Eleanor Gwyne

Method Mezzotint
Artist Richard Earlom after Samuel Cooper
Published London Published by S. Woodburn, 1810.
Dimensions Image 126 x 99 mm, Plate 158 x 107 mm, Sheet 220 x 138 mm
Notes Half-length portrait of Eleanor Gwyne set within an oval. She wears a loose gown which partially reveals her breasts, and pearls around her neck. Her hair is worn in tight ringlets, and a few locks fall over her left shoulder.

Eleanor 'Nell' Gwyn (1650 - 1687) was a famous actress and star of the new form of Restoration comedy, and the long-term mistress of King Charles II.

Richard Earlom (1743 - 1822) was a British painter, draughtsman and printmaker. He was born in London, and was apprenticed to Giovanni Battista Cipriani, after he was discovered making sketches of the Lord Mayor's coach. This natural faculty for art manifested throughout Earlom's career, and he is believed to have taught himself the technique of mezzotint. In 1765, Earlom went to work for Jonathan Boydell, who commissioned the artist to produce a large series of works from Sir Robert Walpole's collection at Houghton Hall. His works after van Huysum, as well as the still-life painter Jan van Os, are widely recognised as his most striking.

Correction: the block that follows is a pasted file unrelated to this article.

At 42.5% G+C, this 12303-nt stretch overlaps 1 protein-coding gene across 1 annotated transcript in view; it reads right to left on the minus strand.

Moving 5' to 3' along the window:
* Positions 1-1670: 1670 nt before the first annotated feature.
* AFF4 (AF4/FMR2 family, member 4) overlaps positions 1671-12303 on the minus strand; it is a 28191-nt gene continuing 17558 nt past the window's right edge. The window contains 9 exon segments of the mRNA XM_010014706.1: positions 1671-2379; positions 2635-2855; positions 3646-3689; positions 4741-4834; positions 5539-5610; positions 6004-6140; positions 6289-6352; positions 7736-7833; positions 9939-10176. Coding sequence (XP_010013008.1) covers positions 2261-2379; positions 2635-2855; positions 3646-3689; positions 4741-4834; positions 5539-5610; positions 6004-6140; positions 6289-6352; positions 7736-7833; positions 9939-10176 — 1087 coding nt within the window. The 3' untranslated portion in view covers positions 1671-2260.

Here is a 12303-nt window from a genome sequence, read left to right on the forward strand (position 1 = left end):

Samuel Cooper (1609 - 5th May, 1672) was a British miniature painter, and a personal acquaintance of Samuel Pepys and Alexander Pope. His most recognisable works include an unfinished miniature of Oliver Cromwell, and a portrait of John Aubrey now in the Ashmolean Museum.

Not in O'Donoghue

Condition: Some light discolouration and foxing to margins, and a few light areas of rubbing to image.
Framing unmounted
Price £80.00
Stock ID 40130